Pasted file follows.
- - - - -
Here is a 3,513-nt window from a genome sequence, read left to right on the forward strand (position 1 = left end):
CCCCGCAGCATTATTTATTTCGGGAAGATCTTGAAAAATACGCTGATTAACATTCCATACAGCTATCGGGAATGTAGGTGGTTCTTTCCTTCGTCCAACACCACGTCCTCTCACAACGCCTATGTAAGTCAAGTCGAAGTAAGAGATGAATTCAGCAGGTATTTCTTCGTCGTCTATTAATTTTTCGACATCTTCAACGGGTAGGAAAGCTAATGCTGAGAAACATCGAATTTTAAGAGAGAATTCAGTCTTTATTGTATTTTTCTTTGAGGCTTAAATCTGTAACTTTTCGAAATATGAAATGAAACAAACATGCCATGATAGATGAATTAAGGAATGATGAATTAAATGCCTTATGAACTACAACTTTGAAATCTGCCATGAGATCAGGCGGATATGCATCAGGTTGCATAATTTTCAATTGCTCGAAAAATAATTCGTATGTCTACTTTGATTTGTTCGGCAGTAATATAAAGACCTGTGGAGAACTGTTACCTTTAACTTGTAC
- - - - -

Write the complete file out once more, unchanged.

Here is a 3,513-nt window from a genome sequence, read left to right on the forward strand (position 1 = left end):
CCCCGCAGCATTATTTATTTCGGGAAGATCTTGAAAAATACGCTGATTAACATTCCATACAGCTATCGGGAATGTAGGTGGTTCTTTCCTTCGTCCAACACCACGTCCTCTCACAACGCCTATGTAAGTCAAGTCGAAGTAAGAGATGAATTCAGCAGGTATTTCTTCGTCGTCTATTAATTTTTCGACATCTTCAACGGGTAGGAAAGCTAATGCTGAGAAACATCGAATTTTAAGAGAGAATTCAGTCTTTATTGTATTTTTCTTTGAGGCTTAAATCTGTAACTTTTCGAAATATGAAATGAAACAAACATGCCATGATAGATGAATTAAGGAATGATGAATTAAATGCCTTATGAACTACAACTTTGAAATCTGCCATGAGATCAGGCGGATATGCATCAGGTTGCATAATTTTCAATTGCTCGAAAAATAATTCGTATGTCTACTTTGATTTGTTCGGCAGTAATATAAAGACCTGTGGAGAACTGTTACCTTTAACTTGTAC